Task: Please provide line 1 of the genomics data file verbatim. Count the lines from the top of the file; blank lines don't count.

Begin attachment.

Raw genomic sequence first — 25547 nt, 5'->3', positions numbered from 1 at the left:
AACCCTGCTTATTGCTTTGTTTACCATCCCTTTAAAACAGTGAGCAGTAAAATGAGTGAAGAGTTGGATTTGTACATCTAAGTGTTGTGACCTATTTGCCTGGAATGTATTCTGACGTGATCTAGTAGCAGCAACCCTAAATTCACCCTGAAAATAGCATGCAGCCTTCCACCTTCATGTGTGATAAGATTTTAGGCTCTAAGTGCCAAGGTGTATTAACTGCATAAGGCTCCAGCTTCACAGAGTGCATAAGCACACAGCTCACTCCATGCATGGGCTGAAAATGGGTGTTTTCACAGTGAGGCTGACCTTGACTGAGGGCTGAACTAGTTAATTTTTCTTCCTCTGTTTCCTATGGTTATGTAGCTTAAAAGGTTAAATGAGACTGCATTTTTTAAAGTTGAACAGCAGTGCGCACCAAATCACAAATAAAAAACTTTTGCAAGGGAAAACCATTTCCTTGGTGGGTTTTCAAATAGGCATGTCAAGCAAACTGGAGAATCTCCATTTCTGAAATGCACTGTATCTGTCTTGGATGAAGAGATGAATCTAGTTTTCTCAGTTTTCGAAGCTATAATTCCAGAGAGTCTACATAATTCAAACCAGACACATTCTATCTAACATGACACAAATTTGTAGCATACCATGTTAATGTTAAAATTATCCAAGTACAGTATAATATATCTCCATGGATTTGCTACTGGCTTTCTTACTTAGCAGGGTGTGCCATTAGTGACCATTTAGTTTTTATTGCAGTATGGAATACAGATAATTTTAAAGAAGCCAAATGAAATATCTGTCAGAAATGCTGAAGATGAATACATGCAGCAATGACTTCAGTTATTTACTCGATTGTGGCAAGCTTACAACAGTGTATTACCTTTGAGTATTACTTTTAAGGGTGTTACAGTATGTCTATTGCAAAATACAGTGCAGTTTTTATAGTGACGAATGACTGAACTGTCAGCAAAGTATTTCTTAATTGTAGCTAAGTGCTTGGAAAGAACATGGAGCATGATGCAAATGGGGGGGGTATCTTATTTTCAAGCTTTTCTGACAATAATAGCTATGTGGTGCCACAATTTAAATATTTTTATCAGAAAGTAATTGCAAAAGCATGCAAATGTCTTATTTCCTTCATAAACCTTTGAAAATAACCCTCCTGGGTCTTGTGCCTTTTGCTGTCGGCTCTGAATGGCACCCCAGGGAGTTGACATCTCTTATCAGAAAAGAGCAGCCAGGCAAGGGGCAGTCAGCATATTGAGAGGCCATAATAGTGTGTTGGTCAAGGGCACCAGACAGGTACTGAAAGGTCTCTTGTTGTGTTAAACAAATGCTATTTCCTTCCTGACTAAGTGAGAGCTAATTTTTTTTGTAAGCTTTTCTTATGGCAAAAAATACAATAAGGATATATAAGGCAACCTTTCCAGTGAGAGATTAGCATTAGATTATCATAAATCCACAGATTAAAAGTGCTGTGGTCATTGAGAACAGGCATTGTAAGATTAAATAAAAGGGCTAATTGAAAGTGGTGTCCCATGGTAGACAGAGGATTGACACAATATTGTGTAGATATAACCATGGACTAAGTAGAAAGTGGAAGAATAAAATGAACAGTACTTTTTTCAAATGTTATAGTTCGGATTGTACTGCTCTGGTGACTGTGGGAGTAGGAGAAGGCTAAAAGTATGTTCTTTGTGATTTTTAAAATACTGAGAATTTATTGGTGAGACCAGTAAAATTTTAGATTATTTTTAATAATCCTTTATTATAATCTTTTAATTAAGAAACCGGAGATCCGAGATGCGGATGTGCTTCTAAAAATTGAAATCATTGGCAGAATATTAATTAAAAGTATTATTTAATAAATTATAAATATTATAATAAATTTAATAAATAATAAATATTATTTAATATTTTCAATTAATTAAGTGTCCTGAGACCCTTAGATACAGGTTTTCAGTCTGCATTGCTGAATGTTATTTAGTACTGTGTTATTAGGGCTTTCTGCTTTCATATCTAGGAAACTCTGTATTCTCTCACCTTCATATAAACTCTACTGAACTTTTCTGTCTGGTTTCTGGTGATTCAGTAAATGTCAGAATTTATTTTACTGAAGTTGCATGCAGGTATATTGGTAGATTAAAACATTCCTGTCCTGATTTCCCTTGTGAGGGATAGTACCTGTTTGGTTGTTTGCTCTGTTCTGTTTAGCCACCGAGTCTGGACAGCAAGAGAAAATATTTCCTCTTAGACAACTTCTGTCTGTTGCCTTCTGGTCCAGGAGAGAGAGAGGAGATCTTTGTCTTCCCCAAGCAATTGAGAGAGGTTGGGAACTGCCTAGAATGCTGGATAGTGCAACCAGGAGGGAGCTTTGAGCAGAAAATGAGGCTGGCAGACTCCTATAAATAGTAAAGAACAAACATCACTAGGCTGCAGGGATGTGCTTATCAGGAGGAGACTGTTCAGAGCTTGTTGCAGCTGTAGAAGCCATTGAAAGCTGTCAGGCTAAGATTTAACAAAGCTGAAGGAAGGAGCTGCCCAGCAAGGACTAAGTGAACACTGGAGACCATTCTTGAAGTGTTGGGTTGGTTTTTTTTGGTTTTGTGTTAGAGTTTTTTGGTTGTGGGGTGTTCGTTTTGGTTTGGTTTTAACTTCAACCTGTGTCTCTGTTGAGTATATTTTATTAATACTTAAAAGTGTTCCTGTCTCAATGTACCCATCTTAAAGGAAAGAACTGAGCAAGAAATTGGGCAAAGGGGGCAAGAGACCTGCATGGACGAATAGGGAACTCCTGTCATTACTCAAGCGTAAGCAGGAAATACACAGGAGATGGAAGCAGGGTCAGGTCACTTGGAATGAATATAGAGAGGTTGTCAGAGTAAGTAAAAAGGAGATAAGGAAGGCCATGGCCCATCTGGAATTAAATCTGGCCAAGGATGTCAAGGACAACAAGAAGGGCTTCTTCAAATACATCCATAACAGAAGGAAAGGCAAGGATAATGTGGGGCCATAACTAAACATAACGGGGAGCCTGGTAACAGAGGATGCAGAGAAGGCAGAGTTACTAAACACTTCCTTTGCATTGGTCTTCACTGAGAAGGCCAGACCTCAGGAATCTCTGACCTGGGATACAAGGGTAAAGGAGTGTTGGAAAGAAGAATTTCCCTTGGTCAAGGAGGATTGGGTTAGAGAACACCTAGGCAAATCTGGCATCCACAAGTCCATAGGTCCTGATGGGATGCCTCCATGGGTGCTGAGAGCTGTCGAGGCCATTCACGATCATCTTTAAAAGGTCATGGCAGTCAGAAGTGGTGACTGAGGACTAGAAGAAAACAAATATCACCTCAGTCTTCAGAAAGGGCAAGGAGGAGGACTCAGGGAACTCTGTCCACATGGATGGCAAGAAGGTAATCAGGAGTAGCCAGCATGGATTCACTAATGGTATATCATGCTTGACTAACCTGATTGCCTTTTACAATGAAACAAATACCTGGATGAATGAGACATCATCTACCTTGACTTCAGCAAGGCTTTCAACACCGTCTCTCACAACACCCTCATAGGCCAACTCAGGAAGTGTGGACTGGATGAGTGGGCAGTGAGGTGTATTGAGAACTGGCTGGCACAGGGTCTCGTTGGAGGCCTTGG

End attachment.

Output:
Raw genomic sequence first — 25547 nt, 5'->3', positions numbered from 1 at the left: